Anyone who wants to understand India or Indian cinema can learn everything – Ok, almost everything – about the different Indias within by just sampling the two releases of the week.
One that defies the notion of India as a poor country by mounting a dysfunctional family drama bigger than the biggest of Hollywood indies in that space. One that shows that no matter how rich, these characters are poor little souls needing our empathy. Oh, yes, we are talking about Zoya Akhtar’s Dil Dhadakne Do.
And the other that shows us the spirited world before the poorest of poor by crafting a bittersweet adventure with an all new cast of raw young actors.
One that shows us that no matter how poor these characters are, they have led a life richer and larger than any of us can even imagine.
Manikandan’s Kaaka Muttai is the single most relevant film of our times since The World Before Her and Court last year. It ranks up there with the best movie experiences of my life. One I will cherish for a long time to come.
While it’s brutally unfair (to Zoya, of course) to compare the two, we must only to see what these two films made at the opposite end of the spectrum are trying to tell us.
In Zoya’s luxuriously shot indulgent showcase of self-pity, every character on a luxury cruise that costs 8000 euros a head is so full of angst of not getting what he/she wants from life. Ranging from a favourite plane (rich son’s motivation) to a 49 per cent share investor (rich father’s plan) to a figure that would ensure her husband doesn’t dump her (rich mother’s fear) to a desire to dump her chauvinist husband the minute the ex shows up (the rich daughter’s desire).
And it’s all narrated by a pompous dog voiced by one of the biggest actors in showbiz. How much snooty expensive wine can you pack into one bottle? Watch DDD to get a taste of what money can buy. A proxy vacation for the price of a movie ticket in the middle of your sad miserable dysfunctional lives. If Zoya took us to Spain and made us live vicariously through the boys who jumped off a plane, scuba-dived and ran with the bulls in Zindagi Na Milegi Dobara, here she takes us on a cruise with a dysfunctional family that has waited 30 years to start talking to each other about their true feelings.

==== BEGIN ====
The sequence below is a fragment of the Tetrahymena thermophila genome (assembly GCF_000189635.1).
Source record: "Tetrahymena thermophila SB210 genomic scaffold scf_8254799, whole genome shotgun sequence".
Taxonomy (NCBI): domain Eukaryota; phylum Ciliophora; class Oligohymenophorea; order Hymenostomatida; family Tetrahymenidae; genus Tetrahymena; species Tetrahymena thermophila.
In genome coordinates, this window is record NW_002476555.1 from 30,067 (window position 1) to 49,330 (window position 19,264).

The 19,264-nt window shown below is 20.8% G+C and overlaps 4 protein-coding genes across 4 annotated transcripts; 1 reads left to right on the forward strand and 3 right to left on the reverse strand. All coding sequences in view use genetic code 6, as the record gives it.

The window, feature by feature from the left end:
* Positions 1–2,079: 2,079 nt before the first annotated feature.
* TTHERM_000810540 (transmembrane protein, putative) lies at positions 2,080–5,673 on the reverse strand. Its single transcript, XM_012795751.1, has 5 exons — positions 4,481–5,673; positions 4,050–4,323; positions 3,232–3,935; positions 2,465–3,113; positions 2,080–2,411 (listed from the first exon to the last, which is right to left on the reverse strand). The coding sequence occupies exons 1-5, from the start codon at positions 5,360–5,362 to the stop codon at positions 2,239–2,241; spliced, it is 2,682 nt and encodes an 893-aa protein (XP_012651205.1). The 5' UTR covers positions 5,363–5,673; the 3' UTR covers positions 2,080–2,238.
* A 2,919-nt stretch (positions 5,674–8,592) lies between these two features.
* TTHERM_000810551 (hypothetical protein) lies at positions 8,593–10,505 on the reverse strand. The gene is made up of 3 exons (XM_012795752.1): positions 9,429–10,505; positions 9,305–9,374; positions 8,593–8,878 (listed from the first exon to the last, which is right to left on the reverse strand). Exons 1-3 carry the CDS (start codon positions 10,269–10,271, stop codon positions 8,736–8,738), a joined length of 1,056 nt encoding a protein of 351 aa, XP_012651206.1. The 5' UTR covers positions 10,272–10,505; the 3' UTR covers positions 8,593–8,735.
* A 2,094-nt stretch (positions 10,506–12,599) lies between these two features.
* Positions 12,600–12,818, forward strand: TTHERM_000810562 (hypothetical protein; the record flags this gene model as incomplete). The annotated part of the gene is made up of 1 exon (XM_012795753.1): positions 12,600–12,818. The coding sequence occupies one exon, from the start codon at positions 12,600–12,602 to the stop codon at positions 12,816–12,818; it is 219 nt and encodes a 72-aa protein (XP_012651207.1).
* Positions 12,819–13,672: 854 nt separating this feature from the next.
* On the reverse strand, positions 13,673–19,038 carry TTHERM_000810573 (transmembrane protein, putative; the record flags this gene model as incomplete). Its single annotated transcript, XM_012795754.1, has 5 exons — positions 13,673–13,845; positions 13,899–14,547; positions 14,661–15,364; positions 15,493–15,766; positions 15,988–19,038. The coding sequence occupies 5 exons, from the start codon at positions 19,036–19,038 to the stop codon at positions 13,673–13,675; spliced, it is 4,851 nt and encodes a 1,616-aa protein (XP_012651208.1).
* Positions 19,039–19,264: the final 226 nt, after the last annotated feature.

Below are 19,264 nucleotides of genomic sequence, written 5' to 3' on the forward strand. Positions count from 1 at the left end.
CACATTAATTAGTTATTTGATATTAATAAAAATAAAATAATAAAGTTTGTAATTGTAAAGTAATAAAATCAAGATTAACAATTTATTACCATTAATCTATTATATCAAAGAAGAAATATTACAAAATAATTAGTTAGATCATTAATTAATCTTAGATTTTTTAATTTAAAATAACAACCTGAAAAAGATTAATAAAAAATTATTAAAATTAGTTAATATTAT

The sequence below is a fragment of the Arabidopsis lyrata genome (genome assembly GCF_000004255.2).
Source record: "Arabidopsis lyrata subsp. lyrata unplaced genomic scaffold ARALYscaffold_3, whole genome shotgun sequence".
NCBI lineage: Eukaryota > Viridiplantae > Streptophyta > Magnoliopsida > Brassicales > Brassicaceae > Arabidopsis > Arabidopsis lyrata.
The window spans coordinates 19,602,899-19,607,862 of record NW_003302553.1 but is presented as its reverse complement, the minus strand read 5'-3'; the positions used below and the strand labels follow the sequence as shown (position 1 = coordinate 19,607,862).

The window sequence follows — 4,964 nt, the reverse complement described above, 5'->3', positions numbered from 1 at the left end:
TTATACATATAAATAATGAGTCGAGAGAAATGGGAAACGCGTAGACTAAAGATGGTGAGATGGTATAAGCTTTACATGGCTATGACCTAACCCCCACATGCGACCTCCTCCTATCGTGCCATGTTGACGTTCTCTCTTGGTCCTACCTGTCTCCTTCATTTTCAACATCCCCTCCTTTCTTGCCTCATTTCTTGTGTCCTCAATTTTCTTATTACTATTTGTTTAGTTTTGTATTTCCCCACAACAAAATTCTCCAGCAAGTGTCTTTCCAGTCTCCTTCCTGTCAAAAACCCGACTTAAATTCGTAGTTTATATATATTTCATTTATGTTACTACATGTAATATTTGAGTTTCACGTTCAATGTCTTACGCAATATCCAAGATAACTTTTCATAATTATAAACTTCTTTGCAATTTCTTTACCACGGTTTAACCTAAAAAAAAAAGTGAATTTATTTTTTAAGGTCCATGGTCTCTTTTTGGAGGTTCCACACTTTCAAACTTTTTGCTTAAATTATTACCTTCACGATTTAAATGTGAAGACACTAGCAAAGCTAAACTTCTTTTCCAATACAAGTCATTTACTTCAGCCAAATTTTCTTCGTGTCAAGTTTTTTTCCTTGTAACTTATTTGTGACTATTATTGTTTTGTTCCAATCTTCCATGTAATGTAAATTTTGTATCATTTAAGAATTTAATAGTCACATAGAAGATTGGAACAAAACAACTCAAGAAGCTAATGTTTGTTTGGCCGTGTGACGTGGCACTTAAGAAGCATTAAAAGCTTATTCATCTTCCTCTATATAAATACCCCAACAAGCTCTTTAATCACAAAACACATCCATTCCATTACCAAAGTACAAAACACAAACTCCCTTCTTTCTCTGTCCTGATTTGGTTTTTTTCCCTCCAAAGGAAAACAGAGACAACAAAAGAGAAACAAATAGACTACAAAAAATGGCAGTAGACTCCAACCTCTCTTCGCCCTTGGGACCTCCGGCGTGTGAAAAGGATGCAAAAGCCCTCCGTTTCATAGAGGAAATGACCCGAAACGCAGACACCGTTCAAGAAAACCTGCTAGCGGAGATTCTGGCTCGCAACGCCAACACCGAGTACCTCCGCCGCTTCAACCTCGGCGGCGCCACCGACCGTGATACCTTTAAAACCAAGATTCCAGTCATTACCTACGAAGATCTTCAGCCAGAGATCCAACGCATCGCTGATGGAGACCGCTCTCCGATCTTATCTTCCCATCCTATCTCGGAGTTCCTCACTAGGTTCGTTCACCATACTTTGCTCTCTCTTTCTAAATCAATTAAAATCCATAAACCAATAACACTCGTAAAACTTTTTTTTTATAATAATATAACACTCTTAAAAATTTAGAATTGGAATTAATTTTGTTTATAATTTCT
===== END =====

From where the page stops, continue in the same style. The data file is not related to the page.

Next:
This could be any Indian family irrespective of class if you replace cruise with a bus journey across a village because irrespective of class, Zoya’s characters are as regressive as any Indian family – north or south, rural or urban. And this regressive dysfunctional family needs to finally open up, talk across the table and embrace progressive choices without worrying about the rest of the world.
If not for the all-knowing fly on the wall dog that has no bearing on the plot or was around during most of the proceedings, this would have been a fairly likeable film but the storytelling gimmick is so terribly out of character for a dog that you are not sure what’s worse – the gimmick bit of it, the actor behind the voice or the lines themselves. This disinterested bullmastiff is a mascot of rich people’s love (often kept in a cage when it’s not time to show off) and also the voice of disconnect (at least with our middle class existence) in an otherwise universal, relatable film. A film your folks would lap up irrespective of what us snobbish critics say because… who doesn’t want a vacation with the stars?
It’s interesting that Kaaka Muttai (Crow’s Egg), the other release of the film, features a trophy dog too – a pug that costs Rs. 25,000. One that’s used to gently take a dig at this culture of materialism and high breed consumerism. The scene where the kids try to sell their stray mongrel for 25,000 without the slightest clue about why a pug is more saleable is a riot.